China is creating a State Internet Commission. The actual title is “State Internet Information Office.” The department, known as the State Internet Information Office, will direct, coordinate and supervise online content management and handle administrative approval of businesses related to online news reporting, it said. The office will work to implement the policies of Internet communication and promote legal system construction in this field, it said. It will direct the development of online gaming, online video and audio businesses and online publication industries, it said. The office will be engaged in promoting construction of major news websites and managing government online publicity work. It is assigned the duties to investigate and punish websites violating laws and regulations. It will oversee Read More ›
- Exempt Voice over Internet Protocol (VoIP) and data services from state utility regulation,
- Repeal price regulation, and
- Require large incumbent local exchange carriers (ILECs) to reduce intrastate switched access rates to mirror their interstate rates within five years. Small ILECs — who charge the highest rates — would be exempted for four years, after which PSC authority to order rate reductions would be restored. Meanwhile, for some reason, new entrants would be required to charge identical rates for both intrastate and interstate access beginning immediately.
- Telecom providers would be allowed — although not required — to file tariffs, which would take effect immediately.
- Programs supported by the state’s universal service fund would be limited to essential telecom services.
- ILECs would be allowed to provide basic voice service through an affiliate or through the use of any available technology or mode until April 30, 2013, after which none of the bill’s basic voice service requirements would apply.
The Milwaukee Journal Sentinel cites one critic, who complains
The legislation would strip away 50 years of consumer protection for landline telephone subscribers, said Barry Orton, a University of Wisconsin-Madison telecommunications professor.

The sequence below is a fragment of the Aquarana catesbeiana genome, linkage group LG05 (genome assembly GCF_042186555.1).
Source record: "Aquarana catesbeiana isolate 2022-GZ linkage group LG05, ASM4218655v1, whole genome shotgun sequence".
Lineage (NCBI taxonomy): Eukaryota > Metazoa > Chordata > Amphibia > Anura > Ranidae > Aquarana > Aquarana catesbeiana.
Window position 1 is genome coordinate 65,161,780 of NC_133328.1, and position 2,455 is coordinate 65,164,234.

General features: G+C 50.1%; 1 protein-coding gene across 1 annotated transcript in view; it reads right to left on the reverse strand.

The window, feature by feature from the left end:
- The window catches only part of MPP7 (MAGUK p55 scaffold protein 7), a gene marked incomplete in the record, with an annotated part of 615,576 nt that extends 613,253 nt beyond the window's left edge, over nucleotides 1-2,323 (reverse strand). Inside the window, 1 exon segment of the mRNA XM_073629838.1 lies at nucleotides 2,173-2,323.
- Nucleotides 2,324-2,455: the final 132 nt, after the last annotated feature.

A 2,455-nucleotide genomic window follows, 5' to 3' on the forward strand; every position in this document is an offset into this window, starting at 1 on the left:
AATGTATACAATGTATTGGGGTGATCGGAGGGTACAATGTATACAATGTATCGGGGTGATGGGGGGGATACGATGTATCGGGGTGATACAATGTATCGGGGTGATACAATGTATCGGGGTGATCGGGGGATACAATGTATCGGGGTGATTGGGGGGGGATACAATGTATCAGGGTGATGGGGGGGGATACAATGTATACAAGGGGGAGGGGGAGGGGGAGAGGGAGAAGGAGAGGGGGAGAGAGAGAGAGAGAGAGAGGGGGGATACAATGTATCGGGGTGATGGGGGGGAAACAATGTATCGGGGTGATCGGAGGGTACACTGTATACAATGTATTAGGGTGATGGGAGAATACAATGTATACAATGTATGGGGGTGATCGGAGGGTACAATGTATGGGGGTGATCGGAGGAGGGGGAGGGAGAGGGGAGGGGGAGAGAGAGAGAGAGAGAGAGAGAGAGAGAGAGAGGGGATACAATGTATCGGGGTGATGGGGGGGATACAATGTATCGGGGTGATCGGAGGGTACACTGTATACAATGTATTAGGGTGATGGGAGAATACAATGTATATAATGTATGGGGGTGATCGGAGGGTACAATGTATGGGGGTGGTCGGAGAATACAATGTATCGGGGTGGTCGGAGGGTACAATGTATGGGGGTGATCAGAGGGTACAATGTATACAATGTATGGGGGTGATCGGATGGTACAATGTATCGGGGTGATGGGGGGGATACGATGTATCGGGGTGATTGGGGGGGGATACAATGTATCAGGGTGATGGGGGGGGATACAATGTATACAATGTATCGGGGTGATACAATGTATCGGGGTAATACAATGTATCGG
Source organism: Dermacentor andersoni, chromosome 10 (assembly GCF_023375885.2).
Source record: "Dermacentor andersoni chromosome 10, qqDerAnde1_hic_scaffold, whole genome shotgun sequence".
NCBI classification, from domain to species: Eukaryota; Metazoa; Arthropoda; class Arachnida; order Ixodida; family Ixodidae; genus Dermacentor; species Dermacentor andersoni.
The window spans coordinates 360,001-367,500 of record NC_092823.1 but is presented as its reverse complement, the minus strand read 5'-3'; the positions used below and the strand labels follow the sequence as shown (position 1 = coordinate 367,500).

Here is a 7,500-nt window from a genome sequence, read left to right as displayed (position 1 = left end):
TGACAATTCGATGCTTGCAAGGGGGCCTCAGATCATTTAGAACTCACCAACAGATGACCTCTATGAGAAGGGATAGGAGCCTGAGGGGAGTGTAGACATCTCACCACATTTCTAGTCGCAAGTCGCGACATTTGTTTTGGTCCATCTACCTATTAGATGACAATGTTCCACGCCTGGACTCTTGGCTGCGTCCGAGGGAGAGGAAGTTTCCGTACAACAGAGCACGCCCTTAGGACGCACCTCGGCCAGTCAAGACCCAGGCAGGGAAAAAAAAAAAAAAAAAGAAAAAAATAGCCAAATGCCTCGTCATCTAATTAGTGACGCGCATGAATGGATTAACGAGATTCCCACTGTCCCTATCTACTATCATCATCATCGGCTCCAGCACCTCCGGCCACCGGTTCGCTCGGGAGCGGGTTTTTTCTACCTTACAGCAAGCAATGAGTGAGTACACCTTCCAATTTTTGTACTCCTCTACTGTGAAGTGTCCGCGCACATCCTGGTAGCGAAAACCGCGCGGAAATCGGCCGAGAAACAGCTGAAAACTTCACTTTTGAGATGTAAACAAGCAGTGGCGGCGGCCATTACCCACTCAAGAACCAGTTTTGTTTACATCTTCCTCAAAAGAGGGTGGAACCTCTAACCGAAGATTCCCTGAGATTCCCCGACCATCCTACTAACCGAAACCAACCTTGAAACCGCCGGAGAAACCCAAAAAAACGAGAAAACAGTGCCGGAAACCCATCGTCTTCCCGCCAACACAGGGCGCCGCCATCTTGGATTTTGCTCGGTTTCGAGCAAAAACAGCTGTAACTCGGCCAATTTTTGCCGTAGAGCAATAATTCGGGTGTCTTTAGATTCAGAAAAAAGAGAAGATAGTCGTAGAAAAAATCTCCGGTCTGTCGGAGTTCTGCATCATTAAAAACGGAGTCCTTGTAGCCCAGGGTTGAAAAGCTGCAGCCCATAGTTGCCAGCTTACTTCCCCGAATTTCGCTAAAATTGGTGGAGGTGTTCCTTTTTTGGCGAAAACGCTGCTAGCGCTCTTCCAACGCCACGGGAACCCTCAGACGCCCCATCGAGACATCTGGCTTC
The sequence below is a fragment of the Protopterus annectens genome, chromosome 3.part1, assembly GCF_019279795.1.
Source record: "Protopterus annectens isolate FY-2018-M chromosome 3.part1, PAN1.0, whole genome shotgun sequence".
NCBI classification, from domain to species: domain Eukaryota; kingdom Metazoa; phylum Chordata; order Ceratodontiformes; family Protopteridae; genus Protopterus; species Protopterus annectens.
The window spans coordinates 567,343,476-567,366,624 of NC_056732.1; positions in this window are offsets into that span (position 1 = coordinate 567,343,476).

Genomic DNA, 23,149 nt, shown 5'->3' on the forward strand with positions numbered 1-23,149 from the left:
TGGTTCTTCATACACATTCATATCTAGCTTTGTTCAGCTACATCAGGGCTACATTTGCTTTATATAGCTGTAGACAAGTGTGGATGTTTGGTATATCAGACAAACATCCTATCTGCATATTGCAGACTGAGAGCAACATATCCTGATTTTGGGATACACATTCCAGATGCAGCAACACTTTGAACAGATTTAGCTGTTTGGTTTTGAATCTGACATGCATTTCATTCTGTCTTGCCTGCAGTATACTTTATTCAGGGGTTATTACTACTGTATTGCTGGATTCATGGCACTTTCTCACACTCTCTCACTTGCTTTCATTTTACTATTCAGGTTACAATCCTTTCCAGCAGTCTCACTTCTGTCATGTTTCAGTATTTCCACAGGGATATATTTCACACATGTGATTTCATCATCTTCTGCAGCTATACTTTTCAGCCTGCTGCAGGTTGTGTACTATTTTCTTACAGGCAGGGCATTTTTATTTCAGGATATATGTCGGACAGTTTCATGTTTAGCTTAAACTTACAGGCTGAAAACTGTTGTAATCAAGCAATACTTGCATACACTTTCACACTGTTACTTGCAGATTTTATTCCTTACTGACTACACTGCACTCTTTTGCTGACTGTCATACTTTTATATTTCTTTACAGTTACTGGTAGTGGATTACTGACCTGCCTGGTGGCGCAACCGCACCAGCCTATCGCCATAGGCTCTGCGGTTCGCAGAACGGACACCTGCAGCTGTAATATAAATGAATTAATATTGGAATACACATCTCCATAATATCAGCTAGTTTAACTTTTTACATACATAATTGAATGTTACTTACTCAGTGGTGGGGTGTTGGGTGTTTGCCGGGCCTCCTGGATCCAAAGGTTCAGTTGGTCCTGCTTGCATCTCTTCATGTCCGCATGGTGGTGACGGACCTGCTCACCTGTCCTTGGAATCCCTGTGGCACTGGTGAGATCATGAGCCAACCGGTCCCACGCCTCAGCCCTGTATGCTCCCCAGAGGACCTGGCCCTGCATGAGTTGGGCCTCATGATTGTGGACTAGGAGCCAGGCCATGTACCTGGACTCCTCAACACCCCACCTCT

Much has changed in telecom in the past 50 years. Fifty years ago, phone service was provided by monopolies in possession of exclusive franchises issued by government. Congress authorized competition beginning in 1996. Today, nearly all consumers have a choice of providers, and a cable company, Comcast, is the nation’s third largest phone services provider.
The Florida State Senate approved House Bill 1231 by a vote of 39-0 this week, following a vote of 110-4 in the House of Representatives. Among other things, the bill would
- Remove the Florida Public Service Commission’s oversight of both local telecommunications services — including service quality and price regulation — and also intrastate interexchange services.
- Remove the PSC’s authority to provide certain consumer education materials and to adopt rules concerning certain billing practices.
- Promote the adoption of broadband services without the need for government subsidies.
A full analysis by legislative staff is available here.
The bill is now awaiting approval by Gov. Rick Scott.
If legacy telephone regulation is not reformed, the mostly private investment that will be needed to provide every household with an Internet connection of at least 100 megabits per second – a goal of the National Broadband Plan – could be at risk. Continued regulation jeopardizes competition by creating artificial competitive advantages and disadvantages for providers.
Nearly all consumers can choose between competing providers of voice services. Many Americans, regardless of age and income, are opting to discontinue landline phone service and rely instead on their mobile phone or voice service provided by their cable company.
Does the rise of Facebook portend the end of the real world, the collapse of dictatorships, the fall of Google, and the rise of love and peace and network neutrality?
Do smart pods and pads and Edenic walled social networks mean the end of the Web?
From Money, Fortune, the Economist, and Technology Review to a galore of blogs and newsletters, pundits predict the collapse of the web. Last September, Wired put it all together behind a lustrous eye-blasting pink cover, with Chris Anderson-Michael Wolff grafitti declaring “The Web is Dead.” Many see Facebook, Twitter, and Apple’s mediacopia as bringing about the decline and fall of Google, the outbreak of world revolution, or the revival of the U.S. economy of innovation.
As an extension of policy based networking tools from the enterprise to the dating scene, Facebook has no security to speak of, and no significant new technology. Yet it is treated as both an answer to the decline of the U.S. economy of innovation and a threat to the existing networking industry. Twitter is seen as a threat to mullahs in Iran and on American TV news. Apple’s mobile pods and pads are said to portend an end to the old worldwide web and the ascent of fire-walled gardens of delightful earthly aps.